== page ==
An archaeologist looks at the remains of Buddha statues discovered inside an ancient monastery in Mes Aynak. Photograph: Shah Marai/AFP/Getty Images
The forts and temples of the ancient Buddhist town at Mes Aynak inAfghanistan throng with the biggest crowds they have seen in more than 14 centuries. Nearby, rows of sheet metal housing built for Chinese miners are almost empty.
Hundreds of archaeologists are working at the site to excavate gilded statues of the Buddha, elaborate stupas that rise from ornately carved floors and delicate frescoes protected by centuries of mud and forgetfulness. The rich vein of copper that once funded Mes Aynak's creation is now likely to bring about its destruction: a Chinese state-owned mining company paid $3bn (£1.9bn) for the extraction rights, and the site will eventually become the world's biggest copper mine.
But while the fevered excavations are a thrilling sight for those racing to save the last traces of Mes Aynak, the lack of activity in the mining camp is alarming financial mandarins in Kabul, who are counting on mining revenue to make up for slowing streams of western aid.
This year was supposed to see production of the first copper from the site since Afghanistan embraced Islam, the first gush of ore eventually forecast to bring $300m to the government each year, and a $1bn annual boost to the still feeble Afghan economy.
Instead, the only excavation on the site is of archaeological treasures and even the most optimistic officials and analysts admit it will be two years before Mes Aynak copper is trucked off to a Pakistani port.
However, others think 2016 or 2017 are more realistic, after a series of setbacks. The Chinese camp was evacuated last summer after a Taliban rocket attack and shows no signs of being restaffed, the ministry of mines wants to renegotiate the multibillion-dollar contract for the site, and the archaeological dig that must be completed before mining startsis still in full swing.
"Don't worry, you will have at least until 2014," one of the few Chinese miners who stayed on told archaeologists earlier this year. Others fromChina Metallurgical Group (MCC), the company with a majority stake in the mine, had a similar message. "The cultural artefacts are the most important thing," they told surprised workers on an impromptu tour of the dig site.
Nearby, mining equipment sits idle, and many of the watchtowers ringing the core of the mine are empty at midday, although there is an outer circle of guards from a special resources protection unit.
Such concern for another country's cultural heritage, unusual for a hard-nosed Chinese natural resources company, comes as Afghanistan braces itself for huge political and security upheaval in 2014. The last Nato troops will leave by the end of the year, and the country must hold a presidential election to replace Hamid Karzai, who has ruled for more than a decade but is barred by the constitution from standing again.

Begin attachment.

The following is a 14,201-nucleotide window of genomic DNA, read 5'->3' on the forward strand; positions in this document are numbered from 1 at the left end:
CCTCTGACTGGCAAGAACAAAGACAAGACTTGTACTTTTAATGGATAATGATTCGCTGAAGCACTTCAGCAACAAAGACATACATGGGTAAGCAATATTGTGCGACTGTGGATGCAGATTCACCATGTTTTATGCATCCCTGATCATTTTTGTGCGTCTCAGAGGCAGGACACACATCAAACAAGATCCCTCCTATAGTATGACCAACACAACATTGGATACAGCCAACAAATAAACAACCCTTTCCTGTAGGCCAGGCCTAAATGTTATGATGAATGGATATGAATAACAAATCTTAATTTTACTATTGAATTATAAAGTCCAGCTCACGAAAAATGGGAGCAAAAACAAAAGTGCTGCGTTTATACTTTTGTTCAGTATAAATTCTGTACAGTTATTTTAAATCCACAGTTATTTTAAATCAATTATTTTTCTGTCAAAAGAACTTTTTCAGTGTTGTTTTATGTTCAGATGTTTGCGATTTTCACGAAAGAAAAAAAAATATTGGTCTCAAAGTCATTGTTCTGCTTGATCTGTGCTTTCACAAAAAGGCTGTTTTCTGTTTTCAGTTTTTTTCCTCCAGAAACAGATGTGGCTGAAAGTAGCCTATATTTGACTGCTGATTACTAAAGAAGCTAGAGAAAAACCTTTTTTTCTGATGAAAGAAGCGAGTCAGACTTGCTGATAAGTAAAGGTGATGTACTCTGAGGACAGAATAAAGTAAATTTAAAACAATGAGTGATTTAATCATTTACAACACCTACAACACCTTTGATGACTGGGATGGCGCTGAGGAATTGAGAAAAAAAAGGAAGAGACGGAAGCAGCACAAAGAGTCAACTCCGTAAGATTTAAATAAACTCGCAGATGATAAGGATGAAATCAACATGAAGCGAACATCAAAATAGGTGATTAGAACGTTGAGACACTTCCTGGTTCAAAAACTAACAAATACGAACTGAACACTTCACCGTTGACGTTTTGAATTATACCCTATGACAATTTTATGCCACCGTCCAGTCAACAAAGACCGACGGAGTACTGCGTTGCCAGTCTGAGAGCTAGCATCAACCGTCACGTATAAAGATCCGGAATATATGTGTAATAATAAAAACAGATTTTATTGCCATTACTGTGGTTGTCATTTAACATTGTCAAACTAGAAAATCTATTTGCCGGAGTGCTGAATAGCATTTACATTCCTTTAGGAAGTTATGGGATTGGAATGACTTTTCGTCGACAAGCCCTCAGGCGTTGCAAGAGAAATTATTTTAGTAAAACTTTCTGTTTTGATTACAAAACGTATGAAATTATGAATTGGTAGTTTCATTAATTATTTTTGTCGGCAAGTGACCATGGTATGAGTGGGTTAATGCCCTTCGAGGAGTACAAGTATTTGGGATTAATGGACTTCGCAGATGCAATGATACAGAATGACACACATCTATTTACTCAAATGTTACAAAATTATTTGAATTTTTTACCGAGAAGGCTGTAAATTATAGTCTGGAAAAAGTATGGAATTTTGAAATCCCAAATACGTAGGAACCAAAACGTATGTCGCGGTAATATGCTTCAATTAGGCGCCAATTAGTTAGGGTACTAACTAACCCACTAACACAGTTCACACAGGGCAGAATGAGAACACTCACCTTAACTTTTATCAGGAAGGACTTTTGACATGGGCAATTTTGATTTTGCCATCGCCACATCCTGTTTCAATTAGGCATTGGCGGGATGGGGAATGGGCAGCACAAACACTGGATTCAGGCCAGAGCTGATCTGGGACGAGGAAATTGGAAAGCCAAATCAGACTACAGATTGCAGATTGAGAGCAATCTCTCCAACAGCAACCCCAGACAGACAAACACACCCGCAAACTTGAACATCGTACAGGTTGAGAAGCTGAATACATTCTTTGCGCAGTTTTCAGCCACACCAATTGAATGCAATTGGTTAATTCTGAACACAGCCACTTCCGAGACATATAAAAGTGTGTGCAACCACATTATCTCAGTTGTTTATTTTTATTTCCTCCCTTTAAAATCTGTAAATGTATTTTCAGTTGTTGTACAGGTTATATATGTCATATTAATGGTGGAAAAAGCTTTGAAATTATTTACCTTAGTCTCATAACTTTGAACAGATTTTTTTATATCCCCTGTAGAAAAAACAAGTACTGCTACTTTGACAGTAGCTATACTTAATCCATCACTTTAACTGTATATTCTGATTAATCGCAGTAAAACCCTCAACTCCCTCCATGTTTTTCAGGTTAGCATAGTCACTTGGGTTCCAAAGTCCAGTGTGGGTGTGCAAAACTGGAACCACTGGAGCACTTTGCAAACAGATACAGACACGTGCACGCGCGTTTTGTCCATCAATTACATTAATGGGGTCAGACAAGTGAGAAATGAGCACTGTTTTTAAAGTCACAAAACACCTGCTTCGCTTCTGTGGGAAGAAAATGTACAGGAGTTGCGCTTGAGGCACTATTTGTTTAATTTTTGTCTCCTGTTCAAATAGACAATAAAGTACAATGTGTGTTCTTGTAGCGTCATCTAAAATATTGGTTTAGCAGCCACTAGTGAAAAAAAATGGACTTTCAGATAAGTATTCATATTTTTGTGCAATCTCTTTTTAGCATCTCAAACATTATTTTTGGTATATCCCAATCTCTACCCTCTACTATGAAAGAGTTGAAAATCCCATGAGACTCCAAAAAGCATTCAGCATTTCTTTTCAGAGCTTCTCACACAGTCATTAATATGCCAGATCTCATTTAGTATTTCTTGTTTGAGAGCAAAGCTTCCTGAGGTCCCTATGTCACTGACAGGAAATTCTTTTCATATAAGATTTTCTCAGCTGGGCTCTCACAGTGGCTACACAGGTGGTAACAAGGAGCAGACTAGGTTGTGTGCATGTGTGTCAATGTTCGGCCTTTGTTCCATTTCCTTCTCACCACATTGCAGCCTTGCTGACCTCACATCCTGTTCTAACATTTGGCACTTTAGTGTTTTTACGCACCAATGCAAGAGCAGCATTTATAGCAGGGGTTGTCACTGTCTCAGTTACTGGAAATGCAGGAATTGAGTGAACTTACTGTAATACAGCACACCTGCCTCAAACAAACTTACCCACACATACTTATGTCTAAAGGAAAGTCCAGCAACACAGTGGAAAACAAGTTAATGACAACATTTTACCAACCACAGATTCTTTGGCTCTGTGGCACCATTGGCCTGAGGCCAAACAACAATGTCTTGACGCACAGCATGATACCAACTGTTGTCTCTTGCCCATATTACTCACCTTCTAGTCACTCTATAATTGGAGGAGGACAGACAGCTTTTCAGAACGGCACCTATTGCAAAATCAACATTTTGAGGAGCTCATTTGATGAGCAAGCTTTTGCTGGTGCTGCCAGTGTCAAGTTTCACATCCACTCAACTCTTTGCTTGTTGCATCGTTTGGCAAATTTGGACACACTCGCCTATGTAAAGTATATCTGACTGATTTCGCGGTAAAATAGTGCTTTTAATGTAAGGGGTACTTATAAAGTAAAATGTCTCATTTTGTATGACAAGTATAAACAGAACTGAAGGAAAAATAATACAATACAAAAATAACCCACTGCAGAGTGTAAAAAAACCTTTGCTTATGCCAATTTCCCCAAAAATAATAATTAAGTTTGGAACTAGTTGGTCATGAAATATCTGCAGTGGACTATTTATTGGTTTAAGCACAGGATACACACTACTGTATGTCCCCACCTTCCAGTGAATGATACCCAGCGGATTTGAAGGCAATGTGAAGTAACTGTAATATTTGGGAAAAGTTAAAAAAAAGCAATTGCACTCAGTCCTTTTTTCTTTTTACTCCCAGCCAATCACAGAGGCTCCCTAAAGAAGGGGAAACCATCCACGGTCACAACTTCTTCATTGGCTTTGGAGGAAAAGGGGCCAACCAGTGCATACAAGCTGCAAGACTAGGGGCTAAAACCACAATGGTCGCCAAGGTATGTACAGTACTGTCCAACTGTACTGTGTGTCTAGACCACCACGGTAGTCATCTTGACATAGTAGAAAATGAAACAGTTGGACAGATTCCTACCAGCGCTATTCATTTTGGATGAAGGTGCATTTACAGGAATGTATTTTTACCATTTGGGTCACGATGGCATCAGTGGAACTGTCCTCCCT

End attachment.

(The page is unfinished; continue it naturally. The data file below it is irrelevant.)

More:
Any company looking at a decades-long project might prefer to wait for more clarity on who will rule the country, and how secure it will be, before starting work in earnest, although MCC did not respond to requests for comment on its plans for Mes Aynak.
The Afghan government may also be willing to swallow some delays as it looks to renegotiate a contract that has been shadowed by corruption allegations since it was signed off six years ago. The minister who agreed it resigned shortly after reports surfaced that he had pocketed a $30m bribe from MCC, which he strongly denied. .
"We have requested for the renegotiation [of the contract]," said the current minister of mines, Wahidullah Shahrani, who has led a high-profile campaign to modernise the ministry and make its bidding process professional and transparent.
He declined to go into details on what changes he was seeking, saying only that the contract was several years old. "When it comes to these types of big projects, there could be a need for some type of what we call correction measures to be taken. But as of now we have not launched any formal renegotiation with them," he said, in an office lined with samples of the country's many valuable rocks, from lapis lazuli to iron ore.
The Chinese company was due to submit a new work schedule at the end of April, Shahrani said, and if work goes smoothly he believes production could start by 2015.
The cash is certainly needed, with World Bank forecasts for a $7bn hole in Afghanistan's annual budget after 2014, and the wider economy also suffering as US and Nato contracts dry up.
"When Aynak reaches full production the revenues to the government would be at least $300m … although it depends on fluctuations in the international copper market," Shahrani said. "In terms of its contribution to the national economy, the indirect contribution, it would be around $1bn."
But mining experts say that even if preparation work were to start in earnest this June, when the archaeologists' permission to dig ends, production is unlikely before 2016, given the preparation work usually needed for big mining projects.